Don is working out the problem of his life all episode long. He's unintentionally speaking of himself when he says, earlier in the long night, "I'm not so sure about it. I mean, every time we get into this, we abandon the toughness element. Maybe there's something to the elephant." The strong, solitary figure, silently trying to resist all that's outside -- Don is the elephant. And as the night wears down, and Don's weaknesses are exposed, he draws more and more strength from turning to Peggy, eventually giving up everything and placing his head in her lap, not as a sexual overture, but out of need for comfort.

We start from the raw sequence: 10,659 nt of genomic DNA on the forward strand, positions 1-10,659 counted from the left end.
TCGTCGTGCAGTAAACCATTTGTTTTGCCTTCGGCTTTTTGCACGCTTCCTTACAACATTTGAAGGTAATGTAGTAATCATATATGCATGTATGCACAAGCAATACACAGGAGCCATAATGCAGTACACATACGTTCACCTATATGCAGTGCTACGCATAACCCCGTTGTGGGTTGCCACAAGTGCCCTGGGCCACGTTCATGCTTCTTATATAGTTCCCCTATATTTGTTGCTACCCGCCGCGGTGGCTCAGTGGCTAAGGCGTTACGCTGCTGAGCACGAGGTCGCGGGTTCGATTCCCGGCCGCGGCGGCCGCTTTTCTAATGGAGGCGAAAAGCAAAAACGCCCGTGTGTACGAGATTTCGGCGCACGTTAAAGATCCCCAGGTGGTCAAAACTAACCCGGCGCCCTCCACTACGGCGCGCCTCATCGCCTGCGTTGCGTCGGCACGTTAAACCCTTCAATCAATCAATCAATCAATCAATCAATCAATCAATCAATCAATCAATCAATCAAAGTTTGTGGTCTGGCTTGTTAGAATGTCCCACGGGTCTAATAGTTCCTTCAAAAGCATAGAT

If there is hope for Don Draper it is that as he considers holding onto toughness, in the ad and in himself, that he says "The best idea always wins and you know it when you see it and then it happens." After turning to Peggy, he is the Don Draper of Season One again, mystically fresh, with the winning idea. Whatever their clasped hands mean, Don has gotten closer to the best idea about what he needs to be when Peggy asks, about his door, "Open or closed?" and he answers, about a new self who has a confidante by his side, "Open."